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A digital card game where players guess their opponent's moves. I worked as the lead designer on a multi-disciplinary team of 12 people. I worked with paper prototypes to design the rules and individual cards, and also implemented the cards in-engine. We made this project in Unity.

System Design Process

Schemes has been a very character-focused game since its inception. We wanted a fun cast of characters who all have unique personalities and playstyles. However, we also knew we needed to keep the rules simple, since we would only have four months to complete the project. So the big things I wanted out of the game's rules were:

  • Simplicity - easy to learn and to implement in-engine

  • Flexibility - cards can be varied for each character

We settled on six basic character concepts at the start of the project. I started by making decks for just the protagonist and antagonist, and worked with those as I iterated on the core rules. I updated a Google Doc with all of the rules and cards as I went along, so that Gregor, who did most of our engine work, could reference it easily. By the time I made decks for the other four characters, Gregor was pretty far along in implementing the core systems. That was helpful because it meant I could design the cards with our existing tech in mind, and not waste time designing cards that wouldn't be practical to implement.

Core Rules

Our team came up with the basic concept for Schemes while brainstorming different genre hybrids; the one that stuck was "stealth card game." So in Schemes, players don't alternate playing cards on each of their turns like in most card games. Instead, each player secretly selects 5 cards and puts them into a stack at the start of the game (the Planning Phase). Once they're both done, they enter the Reveal Phase, and flip the stacks. The players go down both stacks, resolving the cards in order, and the winner is determined once all the cards are resolved. Games are best of 3 rounds, creating space for bluffing and trying to learn the opponent's strategy each round.

The cards work in a rock-paper-scissors system. Attack cards are blocked by Defenders, Defenders do nothing against Spells, and Spells are countered by Attacks. Most cards also have extra effects, like a Spell that makes your next Attack unblockable, and an Attack that does more damage the later it activates in the stack. We thought a rock-paper-scissors system would be simple to understand and limit the number of special card types we'd need to implement. Also, each character has a special Signature Card that they always have in their opening hand. These cards have unique effects that can't be negated by other cards.

Our biggest worry with the concept was keeping the Reveal Phase from being boring, since players don't interact with it. The Reveal Phase is where we really relied on our art and audio team's magic. We wanted the Reveal Phase to play out like an episode of Death Note or Yu-Gi-Oh, with over-the-top characters shouting things like "Right into my trap!" and "All according to plan!" as the cards resolve. That way, even when you're not making decisions during the Reveal Phase, you're still having fun watching the characters interact. I also gave a couple of the characters cards that have the player make decisions during the Reveal Phase. That lends those characters a unique playstyle where you can actually play reactively.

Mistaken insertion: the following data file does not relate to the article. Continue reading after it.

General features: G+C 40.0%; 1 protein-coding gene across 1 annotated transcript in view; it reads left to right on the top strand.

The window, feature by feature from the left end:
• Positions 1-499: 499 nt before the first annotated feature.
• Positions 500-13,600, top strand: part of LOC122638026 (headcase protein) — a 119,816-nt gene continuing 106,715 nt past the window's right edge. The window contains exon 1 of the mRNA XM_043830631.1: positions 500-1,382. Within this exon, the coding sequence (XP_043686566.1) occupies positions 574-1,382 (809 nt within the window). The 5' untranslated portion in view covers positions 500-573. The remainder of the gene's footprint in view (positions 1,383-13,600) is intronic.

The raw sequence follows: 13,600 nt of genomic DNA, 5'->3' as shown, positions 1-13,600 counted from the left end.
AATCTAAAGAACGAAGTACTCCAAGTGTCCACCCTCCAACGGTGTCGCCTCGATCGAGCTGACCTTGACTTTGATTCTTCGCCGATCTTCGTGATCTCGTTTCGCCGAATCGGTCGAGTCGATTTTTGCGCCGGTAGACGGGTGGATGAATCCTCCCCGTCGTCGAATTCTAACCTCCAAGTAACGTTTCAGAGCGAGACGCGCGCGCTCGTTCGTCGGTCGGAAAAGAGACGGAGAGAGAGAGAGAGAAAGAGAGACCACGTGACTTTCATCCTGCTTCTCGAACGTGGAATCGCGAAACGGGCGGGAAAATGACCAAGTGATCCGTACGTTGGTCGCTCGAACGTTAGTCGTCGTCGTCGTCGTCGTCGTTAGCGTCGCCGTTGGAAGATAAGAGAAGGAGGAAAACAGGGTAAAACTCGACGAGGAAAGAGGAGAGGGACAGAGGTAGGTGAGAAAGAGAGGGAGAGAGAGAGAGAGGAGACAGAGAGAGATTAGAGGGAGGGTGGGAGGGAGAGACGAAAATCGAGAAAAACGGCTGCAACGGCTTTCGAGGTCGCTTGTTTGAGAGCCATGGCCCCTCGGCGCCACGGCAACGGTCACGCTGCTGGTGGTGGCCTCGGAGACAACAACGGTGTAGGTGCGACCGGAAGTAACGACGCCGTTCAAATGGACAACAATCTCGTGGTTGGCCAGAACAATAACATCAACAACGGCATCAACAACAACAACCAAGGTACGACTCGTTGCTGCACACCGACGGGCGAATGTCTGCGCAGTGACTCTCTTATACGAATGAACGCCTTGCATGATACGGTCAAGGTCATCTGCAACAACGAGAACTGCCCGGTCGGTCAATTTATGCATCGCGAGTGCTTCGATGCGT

Deck Design

To stay within our limited scope, each character's deck needed to be pretty small. Each character's deck has 4 unique cards, with 3 copies of each. In addition, they have one copy of their Signature Card, which is always in their starting hand. Each character has one Attacker, Defender, and Spell, plus another card in one of those types. This helped further define each character's unique playstyle: for example, Kira-Kira has extra Defenders in her deck because she focuses on using them for both offense and defense. Schemes has 30 unique cards in total.

My goal in making the decks was to give each character a playstyle that's both unique and fitting with their dialogue and visual design:

  • Hiro's deck is adaptable, and his Signature lets him tutor for a card during the Reveal Phase, because things always work out for the protagonist.

  • Vincent, the villain, does overpowering damage. He can deal devastating piercing damage, but if he's not careful he'll leave himself defenseless.

  • Dustin, the sidekick, has a high-risk aggro deck with little subtlety. He does a lot of damage to both himself and his opponent.

  • Kira-Kira, the pop idol with a dark secret, builds an army of Defenders and uses them as tools to destroy her opponent. She can also strengthen her army using her songs.

  • Mr. Howard, the mentor, focuses on setting up in early turns to deliver high-damage attacks later on. His Signature lets him look at the opponent's stack and then change the next card in his own stack during Reveal, to make sure his plan goes off without a hitch.

  • Felty, the crazy teddy bear, uses a chaos-themed deck with cards that switch cards' types and interfere with the opponent's stack. Felty does more direct interference with the opponent than any other character.

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